The Rolling Stone Eddie Murphy interview
"After years of near-silence, Eddie Murphy gives a rare extensive print interview in the new issue of Rolling Stone. In the Q&A, Murphy opens up to senior writer Brian Hiatt about the ups and downs of his long career, his possible return to stand-up, his Oscar hosting plans and much more. Murphy, who co-stars in the upcoming Tower Heist, is baffled by his reputation as a near-recluse: "I leave my house all the time," he says. "But I'm not at all the Hollywood parties. I'm grown, and where else am I supposed to be? I'm supposed to be home... If I were out in the clubs every night, they'd be saying, 'That's a shame, look at him, 50 years old, he's still out at these clubs.' Recluses are nasty, with long nails, don't wash their ass... I'm too vain to be a recluse. But homebody, absolutely. I'm 50 years old, beautiful house, I'm supposed to be home, chilling."
Other highlights from the story:
• Murphy says that his days of making family movies may be over. "I don't have any interest in that right now," he says. "There's really no blueprint, but I'm trying to do some edgy stuff. And I only want to do what I really want to do, otherwise I'm content to sit here and play my guitar all day. I always tell people now that I'm a semi-retired gentleman of leisure, and occasionally I'll go do some work to break the boredom up."
• Murphy has decided not to make Beverly Hills Cop IV. "They're not doing it," he says. "What I'm trying to do now is produce a TV show starring Axel Foley's son, and Axel is the chief of police now in Detroit. I'd do the pilot, show up here and there. None of the movie scripts were right; it was trying to force the premise. If you have to force something, you shouldn't be doing it. It was always a rehash of the old thing. It was always wrong."
• Unlike other Saturday Night Live alumni, Murphy has refused to participate in retrospectives and hasn't been on the show in years – but he's gotten over his grudge. "They were bleepy to me on Saturday Night Live a couple of times after I'd left the show," he says. "They said some bleepy things. There was that David Spade sketch [when Spade showed a picture of Murphy around the time of Vampire In Brooklyn and said, 'Look, children, a falling star']. I made a stink about it, it became part of the folklore. What really irritated me about it at the time was that it was a career shot.. I felt bleepy about it for years, but now, I don't have none of that."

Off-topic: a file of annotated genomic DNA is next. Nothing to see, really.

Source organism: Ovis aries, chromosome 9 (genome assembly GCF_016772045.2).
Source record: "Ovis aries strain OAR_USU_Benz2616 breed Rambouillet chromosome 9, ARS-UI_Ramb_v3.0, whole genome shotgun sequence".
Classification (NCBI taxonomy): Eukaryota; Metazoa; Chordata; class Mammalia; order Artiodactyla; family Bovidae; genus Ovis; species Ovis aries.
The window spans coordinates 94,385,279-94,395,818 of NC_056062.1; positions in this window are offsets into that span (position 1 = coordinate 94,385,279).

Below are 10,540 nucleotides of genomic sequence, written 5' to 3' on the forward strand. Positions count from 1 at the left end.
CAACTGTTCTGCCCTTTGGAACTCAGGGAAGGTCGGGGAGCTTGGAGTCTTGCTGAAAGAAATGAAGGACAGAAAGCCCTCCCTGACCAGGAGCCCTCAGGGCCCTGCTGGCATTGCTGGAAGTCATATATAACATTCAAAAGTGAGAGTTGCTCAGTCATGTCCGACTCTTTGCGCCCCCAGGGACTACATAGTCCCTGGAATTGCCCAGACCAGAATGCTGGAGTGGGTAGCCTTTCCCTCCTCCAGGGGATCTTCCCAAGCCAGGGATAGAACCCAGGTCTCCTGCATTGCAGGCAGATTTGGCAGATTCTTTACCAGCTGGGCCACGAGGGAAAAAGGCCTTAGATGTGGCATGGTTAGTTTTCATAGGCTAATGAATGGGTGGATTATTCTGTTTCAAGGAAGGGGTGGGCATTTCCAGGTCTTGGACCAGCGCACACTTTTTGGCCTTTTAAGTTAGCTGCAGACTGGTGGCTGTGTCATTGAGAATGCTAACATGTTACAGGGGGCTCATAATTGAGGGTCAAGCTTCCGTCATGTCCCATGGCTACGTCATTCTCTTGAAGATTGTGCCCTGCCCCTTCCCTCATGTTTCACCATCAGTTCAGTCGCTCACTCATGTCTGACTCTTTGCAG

• Murphy hasn't performed stand-up since the late 1980s, but recently, he's given some thought to trying again. "If I ever get back onstage, I'm going to have a really great show for you all," he says. "An hour and a half of stand-up and about 40 minutes of my bleepy band... But I haven't done it since I was 27, so why bleep with it? But that's just weighing both sides. It comes up too much for me to not do it again. It's like, when it hits me, I'll do it, eventually."
• Murphy addresses reports that he stormed out of the Oscars after losing the best supporting actor award to Alan Arkin. "Alan Arkin's performance in Little Miss Sunshine is Oscar-worthy, it's a great performance. That's just the way the bleep went. He's been gigging for years and years, the guy's in his seventies. I totally understood and was totally cool. I wasn't like, 'What the bleep?' Afterward, people were like, "He's upset," and I'm like, "I wasn't upset!" What happened was after I lost, I'm just chilling, and I was sitting next to Beyoncé's pops, and he leans over and grabs me and is like, [solemn voice] 'There will be other times.' And then you feel Spielberg on your shoulder going, 'It's all right, man.' Then Clint Eastwood walks by: 'Hey, guy... ' So I was like, 'It's not going to be this night!' [Mimes getting up] I didn't have sour grapes at all. That's another reason I wanted to host the show – to show them that I'm down with it."
Here is a short clip from Delirious. Pretty much the only one I can post here. And it's still really dirty, so you've been WARNED.